Tech UPTechnologyA system of sensors reduces the risk of battery...

A system of sensors reduces the risk of battery explosion

Just a few weeks ago we learned that a group of scientists had managed to develop a radioactive diamond battery capable of lasting, according to the manufacturer, around 28,000 years, neither more nor less.

However, while scientists continue to work on the development of new battery models, today we continue to use the lithium-ion battery , which can pose a risk when it reaches a critical temperature, since the liquid electrolyte present in its lower It can vaporize and release flammable and toxic gases, including methane, propylene, carbon monoxide, or hydrogen. This is what is known as thermal runaway .

We recently learned that scientists at the US Department of Energy’s Pacific Northwest National Laboratory have developed a sensor system that could prevent dangerous conditions from developing in outdoor battery packs .

Christened IntelliVent , it is designed to be installed in battery cabinets, which are becoming very common for stationary grid energy storage.

This system would be able to respond to smoke, gas, or heat alarms in the battery cabinet and automatically open the cabinet doors to prevent the accumulation of highly flammable gases . In this way, the technology would reduce the risk of explosions in battery installations , which could damage property or endanger the lives of people nearby.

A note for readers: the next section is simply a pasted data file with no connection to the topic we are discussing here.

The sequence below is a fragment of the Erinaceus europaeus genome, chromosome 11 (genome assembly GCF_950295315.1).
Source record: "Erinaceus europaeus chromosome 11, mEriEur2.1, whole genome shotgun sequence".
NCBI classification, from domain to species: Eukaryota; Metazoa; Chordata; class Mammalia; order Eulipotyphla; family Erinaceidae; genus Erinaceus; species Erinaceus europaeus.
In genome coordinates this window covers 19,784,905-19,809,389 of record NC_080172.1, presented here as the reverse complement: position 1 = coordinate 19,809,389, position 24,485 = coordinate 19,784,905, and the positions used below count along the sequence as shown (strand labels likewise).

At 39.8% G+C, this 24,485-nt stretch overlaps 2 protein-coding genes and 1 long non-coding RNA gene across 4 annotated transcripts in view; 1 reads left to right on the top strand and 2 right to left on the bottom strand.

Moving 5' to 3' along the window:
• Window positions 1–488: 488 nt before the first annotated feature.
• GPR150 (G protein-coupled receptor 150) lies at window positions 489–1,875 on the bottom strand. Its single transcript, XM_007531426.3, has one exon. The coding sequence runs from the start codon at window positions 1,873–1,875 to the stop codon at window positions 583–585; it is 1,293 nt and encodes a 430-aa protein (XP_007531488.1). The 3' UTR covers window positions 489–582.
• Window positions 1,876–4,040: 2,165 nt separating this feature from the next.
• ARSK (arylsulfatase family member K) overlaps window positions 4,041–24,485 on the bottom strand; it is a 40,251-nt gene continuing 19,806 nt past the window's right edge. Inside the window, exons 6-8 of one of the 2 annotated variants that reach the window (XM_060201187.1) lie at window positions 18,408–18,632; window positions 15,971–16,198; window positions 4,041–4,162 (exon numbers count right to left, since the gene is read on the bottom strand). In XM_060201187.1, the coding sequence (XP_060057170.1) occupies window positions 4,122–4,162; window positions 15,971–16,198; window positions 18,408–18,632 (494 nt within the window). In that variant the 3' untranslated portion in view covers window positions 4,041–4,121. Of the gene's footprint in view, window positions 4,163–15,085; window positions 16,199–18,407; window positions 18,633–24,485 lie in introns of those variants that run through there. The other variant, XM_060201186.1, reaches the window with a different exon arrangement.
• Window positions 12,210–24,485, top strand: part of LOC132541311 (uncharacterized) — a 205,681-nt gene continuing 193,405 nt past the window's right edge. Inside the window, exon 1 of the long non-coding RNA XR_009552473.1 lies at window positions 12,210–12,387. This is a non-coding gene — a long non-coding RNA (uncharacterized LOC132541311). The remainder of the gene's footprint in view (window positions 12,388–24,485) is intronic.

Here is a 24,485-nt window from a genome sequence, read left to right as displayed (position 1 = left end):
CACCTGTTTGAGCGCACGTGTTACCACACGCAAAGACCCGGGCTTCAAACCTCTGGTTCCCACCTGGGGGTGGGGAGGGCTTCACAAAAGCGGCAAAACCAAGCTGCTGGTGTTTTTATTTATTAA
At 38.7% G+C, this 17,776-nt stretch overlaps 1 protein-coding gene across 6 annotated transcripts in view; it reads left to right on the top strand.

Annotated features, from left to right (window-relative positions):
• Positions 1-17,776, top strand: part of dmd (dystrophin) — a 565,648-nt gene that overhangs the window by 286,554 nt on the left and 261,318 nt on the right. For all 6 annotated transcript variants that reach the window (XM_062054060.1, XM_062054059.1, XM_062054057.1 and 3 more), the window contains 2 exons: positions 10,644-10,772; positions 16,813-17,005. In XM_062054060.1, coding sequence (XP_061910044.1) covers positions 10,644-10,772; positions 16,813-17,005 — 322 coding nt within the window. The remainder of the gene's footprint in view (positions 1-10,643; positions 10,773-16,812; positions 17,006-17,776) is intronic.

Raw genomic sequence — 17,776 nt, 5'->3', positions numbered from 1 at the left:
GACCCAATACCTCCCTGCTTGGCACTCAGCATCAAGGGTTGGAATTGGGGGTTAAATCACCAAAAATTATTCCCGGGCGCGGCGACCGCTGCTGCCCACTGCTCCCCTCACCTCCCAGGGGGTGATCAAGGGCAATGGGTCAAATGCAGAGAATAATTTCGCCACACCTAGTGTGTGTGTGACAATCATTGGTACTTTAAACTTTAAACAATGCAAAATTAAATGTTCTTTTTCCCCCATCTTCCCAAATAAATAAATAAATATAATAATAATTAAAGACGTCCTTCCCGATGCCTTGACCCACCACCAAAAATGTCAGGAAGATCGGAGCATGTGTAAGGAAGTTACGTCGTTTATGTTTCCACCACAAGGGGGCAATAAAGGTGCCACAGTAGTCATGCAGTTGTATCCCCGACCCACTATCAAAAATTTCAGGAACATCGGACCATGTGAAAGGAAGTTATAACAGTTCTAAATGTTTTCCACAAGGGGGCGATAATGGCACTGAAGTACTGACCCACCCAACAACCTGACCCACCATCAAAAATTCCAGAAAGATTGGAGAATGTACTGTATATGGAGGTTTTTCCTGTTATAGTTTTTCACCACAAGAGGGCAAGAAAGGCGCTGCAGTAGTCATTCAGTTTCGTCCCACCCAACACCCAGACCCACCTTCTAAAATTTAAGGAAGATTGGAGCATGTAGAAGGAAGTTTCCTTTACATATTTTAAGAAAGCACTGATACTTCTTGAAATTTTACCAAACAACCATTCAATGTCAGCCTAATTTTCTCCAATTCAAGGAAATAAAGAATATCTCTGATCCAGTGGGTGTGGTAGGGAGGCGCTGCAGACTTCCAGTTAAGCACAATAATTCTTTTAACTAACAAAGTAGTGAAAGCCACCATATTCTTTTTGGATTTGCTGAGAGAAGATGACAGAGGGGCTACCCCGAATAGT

For example, both firefighters and public service personnel tend to be at particularly high risk in such dangerous situations.

Recently there have been several fires in battery storage facilities in Liverpool, England, which have become clear examples of the dangers that these types of fires can present.

Already in April 2019, a similar incident occurred in Arizona, specifically in an energy storage facility, which ended up leaving four firefighters injured, two of them seriously. A year later, in September 2020, Liverpool fire crews were called in after an explosion occurred at a 20 MW battery storage plant.

And, as experts warn, there are many similar battery cabinets in operation today that, sooner or later, could end up experiencing exactly the same failures.

According to experts, “depending on the size of the cell, these gases can come out in a very high volume, and also very quickly, so they can cause a fire or even an explosion.”

To develop it, its designers came up with a versatile system that could work with a wide variety of sensors. In addition, they developed an early warning system that allows dangerous gases to be safely expelled , thus pursuing the aim of reducing the risk of explosions.

They install and test this new system in Everett, Washington

In Everett, Washington, a new Arlington Micro-Grid and Clean Power Center has been installed, which has become the first to install safety technology when a 1.2 MW battery is upgraded with this system, becoming also one of the first projects in energy storage at the grid level.

Since renewable energy is part of our future, but it is not always available, it is necessary to find a way to store it. Thus, during normal operating conditions, the battery discharges energy from the solar array to the grid.

But when a natural disaster strikes, both the battery and the solar panel will be disconnected from the main electrical grid for emergency power supply. In this way, the microgrid will keep a backup data center and a support office running in the event of an outage.

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